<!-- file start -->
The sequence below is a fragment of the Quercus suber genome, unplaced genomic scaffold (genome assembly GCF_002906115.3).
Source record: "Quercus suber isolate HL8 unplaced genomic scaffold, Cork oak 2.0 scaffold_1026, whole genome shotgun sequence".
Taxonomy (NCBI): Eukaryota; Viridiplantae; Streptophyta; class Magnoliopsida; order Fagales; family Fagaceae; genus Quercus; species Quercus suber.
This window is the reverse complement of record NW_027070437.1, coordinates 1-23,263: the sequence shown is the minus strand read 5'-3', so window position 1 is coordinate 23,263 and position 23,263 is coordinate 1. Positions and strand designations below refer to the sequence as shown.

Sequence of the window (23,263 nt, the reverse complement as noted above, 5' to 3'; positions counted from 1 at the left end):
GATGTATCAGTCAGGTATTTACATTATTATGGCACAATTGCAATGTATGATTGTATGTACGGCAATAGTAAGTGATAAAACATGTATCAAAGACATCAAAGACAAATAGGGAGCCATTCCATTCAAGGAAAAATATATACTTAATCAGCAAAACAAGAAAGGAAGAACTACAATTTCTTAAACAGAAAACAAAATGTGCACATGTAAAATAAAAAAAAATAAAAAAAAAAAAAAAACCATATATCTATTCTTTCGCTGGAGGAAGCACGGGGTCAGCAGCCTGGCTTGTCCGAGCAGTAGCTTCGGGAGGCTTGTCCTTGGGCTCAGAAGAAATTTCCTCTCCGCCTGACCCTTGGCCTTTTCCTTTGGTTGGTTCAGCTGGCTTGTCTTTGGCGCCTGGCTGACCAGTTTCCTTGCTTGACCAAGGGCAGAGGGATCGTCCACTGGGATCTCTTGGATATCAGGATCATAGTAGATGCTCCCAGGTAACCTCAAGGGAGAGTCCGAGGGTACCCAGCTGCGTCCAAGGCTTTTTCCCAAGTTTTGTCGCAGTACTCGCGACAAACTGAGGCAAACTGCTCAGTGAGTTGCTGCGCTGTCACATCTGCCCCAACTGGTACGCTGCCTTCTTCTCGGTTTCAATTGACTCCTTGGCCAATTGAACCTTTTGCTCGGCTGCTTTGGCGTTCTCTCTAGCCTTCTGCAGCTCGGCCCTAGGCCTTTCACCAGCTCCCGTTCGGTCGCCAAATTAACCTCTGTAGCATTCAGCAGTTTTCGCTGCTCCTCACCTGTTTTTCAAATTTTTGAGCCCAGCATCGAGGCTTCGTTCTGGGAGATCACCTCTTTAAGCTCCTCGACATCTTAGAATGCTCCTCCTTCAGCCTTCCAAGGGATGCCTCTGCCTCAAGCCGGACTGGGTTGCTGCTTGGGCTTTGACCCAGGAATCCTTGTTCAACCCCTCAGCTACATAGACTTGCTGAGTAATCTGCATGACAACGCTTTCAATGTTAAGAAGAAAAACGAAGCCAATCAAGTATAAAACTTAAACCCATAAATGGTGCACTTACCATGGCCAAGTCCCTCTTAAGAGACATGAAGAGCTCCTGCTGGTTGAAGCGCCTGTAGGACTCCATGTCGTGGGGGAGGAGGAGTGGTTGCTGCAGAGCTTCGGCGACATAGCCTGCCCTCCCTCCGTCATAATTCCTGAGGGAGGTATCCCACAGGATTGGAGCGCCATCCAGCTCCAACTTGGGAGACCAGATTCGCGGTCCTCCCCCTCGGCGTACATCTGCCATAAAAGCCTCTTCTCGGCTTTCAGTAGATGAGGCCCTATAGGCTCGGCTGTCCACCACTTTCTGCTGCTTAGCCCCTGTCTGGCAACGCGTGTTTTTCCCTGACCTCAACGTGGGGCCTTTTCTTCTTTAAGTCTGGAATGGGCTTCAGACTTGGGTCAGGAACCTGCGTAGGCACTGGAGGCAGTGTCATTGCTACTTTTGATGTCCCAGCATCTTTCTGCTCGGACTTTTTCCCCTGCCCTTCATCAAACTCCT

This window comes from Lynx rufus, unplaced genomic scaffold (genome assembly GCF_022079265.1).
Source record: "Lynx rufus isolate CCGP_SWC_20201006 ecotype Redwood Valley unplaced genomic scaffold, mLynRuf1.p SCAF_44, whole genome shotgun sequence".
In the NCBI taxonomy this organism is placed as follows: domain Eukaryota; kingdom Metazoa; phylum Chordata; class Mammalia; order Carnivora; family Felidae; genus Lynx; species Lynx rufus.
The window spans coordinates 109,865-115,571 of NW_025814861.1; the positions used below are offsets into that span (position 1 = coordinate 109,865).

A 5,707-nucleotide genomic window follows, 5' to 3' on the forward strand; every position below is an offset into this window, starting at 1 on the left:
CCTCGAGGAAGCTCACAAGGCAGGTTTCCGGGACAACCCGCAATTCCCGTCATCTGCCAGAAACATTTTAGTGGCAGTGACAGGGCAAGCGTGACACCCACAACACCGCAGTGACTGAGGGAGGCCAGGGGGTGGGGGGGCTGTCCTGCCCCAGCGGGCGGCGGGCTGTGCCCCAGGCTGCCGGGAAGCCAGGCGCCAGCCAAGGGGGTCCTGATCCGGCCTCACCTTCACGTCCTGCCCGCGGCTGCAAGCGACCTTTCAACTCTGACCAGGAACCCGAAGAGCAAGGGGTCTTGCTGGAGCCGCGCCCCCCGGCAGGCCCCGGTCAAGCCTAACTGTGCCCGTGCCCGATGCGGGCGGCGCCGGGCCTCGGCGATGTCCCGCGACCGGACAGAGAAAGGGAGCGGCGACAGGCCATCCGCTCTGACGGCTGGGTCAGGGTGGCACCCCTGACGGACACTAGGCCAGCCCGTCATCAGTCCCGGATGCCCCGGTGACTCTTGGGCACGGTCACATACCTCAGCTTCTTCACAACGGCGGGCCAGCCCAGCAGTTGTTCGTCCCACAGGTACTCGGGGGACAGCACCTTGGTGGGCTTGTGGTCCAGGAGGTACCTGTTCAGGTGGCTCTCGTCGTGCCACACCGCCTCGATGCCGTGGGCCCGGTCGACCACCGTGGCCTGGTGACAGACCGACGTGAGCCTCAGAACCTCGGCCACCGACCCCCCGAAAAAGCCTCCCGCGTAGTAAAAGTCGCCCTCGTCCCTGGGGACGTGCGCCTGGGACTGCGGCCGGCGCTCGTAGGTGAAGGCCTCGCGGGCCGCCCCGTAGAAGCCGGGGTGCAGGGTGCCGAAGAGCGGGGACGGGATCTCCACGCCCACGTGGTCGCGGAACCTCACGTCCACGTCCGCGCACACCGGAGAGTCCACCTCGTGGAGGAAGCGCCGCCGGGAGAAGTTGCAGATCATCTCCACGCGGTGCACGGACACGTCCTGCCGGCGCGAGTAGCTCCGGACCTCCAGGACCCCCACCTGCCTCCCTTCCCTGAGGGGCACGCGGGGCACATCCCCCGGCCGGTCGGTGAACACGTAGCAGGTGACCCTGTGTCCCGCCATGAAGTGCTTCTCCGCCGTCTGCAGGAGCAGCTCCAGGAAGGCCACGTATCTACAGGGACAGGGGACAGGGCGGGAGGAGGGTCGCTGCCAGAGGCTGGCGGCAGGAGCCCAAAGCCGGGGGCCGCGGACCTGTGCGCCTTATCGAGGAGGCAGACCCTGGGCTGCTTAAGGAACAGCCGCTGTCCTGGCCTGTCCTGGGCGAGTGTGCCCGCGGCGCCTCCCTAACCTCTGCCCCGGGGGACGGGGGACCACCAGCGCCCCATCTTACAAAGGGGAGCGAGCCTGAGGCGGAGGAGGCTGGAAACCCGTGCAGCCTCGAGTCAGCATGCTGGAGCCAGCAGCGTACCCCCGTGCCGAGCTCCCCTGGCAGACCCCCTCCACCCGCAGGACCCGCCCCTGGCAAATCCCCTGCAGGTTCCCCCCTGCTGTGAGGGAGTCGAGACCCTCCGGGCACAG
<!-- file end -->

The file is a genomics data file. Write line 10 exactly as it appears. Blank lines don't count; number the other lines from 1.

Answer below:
The window spans coordinates 109,865-115,571 of NW_025814861.1; the positions used below are offsets into that span (position 1 = coordinate 109,865).